Prior to trial, the parties entered into two stipulations. The first stipulation provided that, if called to testify, an agent from the Bureau of Alcohol, Tobacco & Firearms would state that the firearm in question was shipped or transported in interstate commerce. (Supp. App. 187a-88a) The second stipulation provided that Cornish was previously convicted of a crime punishable by imprisonment for a term exceeding one year. (Supp. App. 188a) These stipulations were formally introduced into evidence at the close of the government's case. (Supp. App. 189a)

Prior to jury deliberations, the district court instructed the jury as follows:

The Government is required to prove beyond a reasonable doubt every essential element . . . of a crime charged in order to justify a verdict of guilty.

. . . The three essential elements or necessary parts of this criminal charge or offense are as follows: First, at the time of the offense, defendant had previously been convicted of a crime punishable by imprisonment of more than a year. And here it's agreed that on April 16th, 1994, defendant had been previously convicted of such a crime. . . .

The second element is that the defendant knowingly possessed a firearm or gun, and the third is that interstate or foreign commerce was affected to some degree . . . . (Supp. App. 304-05a)

The district court also instructed the jury as to various types of evidence: "Evidence is the testimony of the witnesses, the exhibits received into evidence, and also as you know certain facts were agreed to by stipulation and are therefore to be accepted by you without any evidence." (Supp. App. 308a)

After a suggestion by defense counsel, the court concluded its charge with:

Of course, members of the jury, I gave you a choice of accepting either the Government's or the defendant's evidence, but I also instructed you that you can reject anybody's evidence. So you really have in that sense a third choice. You can accept or reject anyone's testimony, any of the evidence. (Supp. App. 312a)

Cornish contends that the district court committed reversible error when it effectively directed a verdict for the government on the prior felony conviction element of the Section(s) 922(g)(1) offense. Cornish relies on the reasoning in the Sixth Circuit's opinion in United States v. Mentz, 840 F.2d 315, 318 (6th Cir. 1988), in which the defendant was convicted of two counts of bank robbery. A security officer from each bank testified that the banks were federally insured. Id. The Sixth Circuit held that the district court's jury instruction that both banks were federally insured improperly directed a verdict in favor of the government on an essential element of the crime because the judge's conclusive statement left no room for the jury to believe otherwise. Id. at 320 & n.8. Cornish argues that in the present case, the district court similarly erred when it instructed the jury that it must "accept" the stipulated fact of Cornish's prior felony conviction.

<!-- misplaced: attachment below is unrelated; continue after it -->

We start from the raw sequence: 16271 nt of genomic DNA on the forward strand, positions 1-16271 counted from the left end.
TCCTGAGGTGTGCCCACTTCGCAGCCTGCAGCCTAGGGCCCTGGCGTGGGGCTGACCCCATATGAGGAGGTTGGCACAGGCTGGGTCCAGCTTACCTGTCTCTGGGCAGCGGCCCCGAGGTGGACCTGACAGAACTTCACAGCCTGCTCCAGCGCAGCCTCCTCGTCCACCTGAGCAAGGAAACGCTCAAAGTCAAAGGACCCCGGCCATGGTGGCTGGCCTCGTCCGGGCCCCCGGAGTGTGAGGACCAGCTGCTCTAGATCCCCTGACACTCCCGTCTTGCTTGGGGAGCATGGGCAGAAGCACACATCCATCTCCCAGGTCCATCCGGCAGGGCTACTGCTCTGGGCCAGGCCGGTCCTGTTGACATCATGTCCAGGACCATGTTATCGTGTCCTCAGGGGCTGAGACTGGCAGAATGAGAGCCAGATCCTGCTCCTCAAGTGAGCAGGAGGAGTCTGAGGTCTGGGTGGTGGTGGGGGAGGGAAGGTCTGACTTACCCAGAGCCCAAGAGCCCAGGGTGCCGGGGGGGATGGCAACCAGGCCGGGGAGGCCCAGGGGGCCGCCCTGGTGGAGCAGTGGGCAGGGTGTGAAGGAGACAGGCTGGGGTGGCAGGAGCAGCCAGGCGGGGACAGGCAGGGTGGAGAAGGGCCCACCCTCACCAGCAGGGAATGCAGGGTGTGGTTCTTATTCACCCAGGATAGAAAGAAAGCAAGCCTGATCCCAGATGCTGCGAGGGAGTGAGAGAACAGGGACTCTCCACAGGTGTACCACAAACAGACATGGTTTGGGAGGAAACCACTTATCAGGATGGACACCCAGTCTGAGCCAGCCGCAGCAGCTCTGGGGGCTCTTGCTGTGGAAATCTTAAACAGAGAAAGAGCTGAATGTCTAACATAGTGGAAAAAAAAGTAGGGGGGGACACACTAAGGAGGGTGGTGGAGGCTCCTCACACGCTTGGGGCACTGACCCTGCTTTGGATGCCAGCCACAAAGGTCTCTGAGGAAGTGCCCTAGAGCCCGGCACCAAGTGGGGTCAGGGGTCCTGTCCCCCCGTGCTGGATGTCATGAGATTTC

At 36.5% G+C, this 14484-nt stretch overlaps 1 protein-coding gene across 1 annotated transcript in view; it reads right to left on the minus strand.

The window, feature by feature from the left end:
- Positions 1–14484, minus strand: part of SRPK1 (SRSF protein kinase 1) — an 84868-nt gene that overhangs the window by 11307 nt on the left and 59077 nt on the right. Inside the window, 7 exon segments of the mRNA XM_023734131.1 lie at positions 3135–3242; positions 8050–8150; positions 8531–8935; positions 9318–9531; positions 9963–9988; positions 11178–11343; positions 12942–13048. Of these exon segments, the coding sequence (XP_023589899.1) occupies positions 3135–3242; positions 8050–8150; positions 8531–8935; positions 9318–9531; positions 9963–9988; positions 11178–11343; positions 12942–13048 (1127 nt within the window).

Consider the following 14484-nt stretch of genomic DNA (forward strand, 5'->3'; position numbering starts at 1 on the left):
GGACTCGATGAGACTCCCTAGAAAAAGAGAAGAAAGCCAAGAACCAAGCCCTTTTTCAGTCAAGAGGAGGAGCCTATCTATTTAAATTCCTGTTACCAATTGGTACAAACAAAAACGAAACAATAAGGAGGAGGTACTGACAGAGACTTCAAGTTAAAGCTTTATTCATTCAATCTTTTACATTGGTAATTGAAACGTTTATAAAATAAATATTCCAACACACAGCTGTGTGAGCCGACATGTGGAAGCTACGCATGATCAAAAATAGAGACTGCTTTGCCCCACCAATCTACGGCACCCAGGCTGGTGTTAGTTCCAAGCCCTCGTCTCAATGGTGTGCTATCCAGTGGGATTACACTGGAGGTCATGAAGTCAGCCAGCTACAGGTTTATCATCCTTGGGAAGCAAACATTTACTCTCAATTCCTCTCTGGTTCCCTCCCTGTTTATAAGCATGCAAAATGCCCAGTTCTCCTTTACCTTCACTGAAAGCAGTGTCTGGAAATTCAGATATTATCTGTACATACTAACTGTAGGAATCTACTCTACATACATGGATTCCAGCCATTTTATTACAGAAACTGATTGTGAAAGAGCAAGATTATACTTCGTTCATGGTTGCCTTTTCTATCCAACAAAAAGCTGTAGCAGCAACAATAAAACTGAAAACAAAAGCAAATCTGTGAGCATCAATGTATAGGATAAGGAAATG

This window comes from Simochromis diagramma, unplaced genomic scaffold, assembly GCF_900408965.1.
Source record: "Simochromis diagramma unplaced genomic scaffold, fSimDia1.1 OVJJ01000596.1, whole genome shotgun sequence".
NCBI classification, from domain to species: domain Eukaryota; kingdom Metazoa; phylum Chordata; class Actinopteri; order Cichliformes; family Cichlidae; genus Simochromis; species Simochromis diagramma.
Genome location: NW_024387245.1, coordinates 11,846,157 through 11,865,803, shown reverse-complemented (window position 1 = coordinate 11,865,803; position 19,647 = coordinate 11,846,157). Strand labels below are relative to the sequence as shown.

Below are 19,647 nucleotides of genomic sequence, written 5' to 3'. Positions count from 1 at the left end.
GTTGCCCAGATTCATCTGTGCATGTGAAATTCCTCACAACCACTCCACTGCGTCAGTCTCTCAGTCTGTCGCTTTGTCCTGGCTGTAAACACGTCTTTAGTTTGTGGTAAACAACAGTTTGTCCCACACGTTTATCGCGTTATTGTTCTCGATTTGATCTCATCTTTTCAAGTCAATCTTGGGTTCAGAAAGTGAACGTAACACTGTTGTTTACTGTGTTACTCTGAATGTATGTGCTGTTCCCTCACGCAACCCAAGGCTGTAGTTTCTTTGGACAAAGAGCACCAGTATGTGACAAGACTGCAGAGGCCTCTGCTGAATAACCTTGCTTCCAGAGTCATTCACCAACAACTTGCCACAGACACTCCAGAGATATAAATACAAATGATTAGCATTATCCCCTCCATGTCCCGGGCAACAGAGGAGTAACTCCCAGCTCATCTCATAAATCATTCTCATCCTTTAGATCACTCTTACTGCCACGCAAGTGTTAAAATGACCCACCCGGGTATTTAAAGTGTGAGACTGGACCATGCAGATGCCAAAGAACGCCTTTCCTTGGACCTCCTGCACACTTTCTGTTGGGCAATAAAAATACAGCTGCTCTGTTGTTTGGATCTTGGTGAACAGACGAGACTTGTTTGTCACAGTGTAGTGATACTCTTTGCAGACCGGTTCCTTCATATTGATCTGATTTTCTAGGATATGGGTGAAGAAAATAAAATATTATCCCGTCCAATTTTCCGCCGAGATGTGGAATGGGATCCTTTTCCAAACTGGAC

Cornish claims that because a jury has the power to reject a stipulation, the appropriate jury instruction regarding stipulations is to the effect that the jury may, but is not required to, accept the stipulation as evidence and consider that fact as proved. Cornish cites the Devitt and Blackmar model charge which provides that:

When the attorneys on both sides stipulate or agree as to the existence of a fact, you may accept the stipulation as evidence and regard that fact as proved. You are not required to do so, however, since you are the sole judge of the facts.

Hon. Edward J. Devitt, Hon. Charles B. Blackmar, Michael A. Wolff, and Kevin F. O'Malley, Federal Jury Practice and Instructions, Civil and Criminal, Section(s) 12.03, at 333 (1992). Cornish argues that the district court's failure to similarly instruct the jury constituted a structural defect in his trial, requiring reversal, irrespective of the evidence or whether a contemporaneous objection was made.

The government counters that the district court's jury instruction did not amount to a directed verdict in favor of the government on an essential element of the crime as the district court never instructed the jury to not consider the prior felony conviction element. The government contends that the court simply informed the jury of the three elements that required proof beyond a reasonable doubt and accurately stated that the parties had agreed to the existence of a prior felony conviction. The government distinguishes the Sixth Circuit's opinion in Mentz from the present case, in that Mentz did not involve a stipulation by the parties to an element of the crime, but the district court's assessment of the sufficiency of the evidence presented on an element of the crime.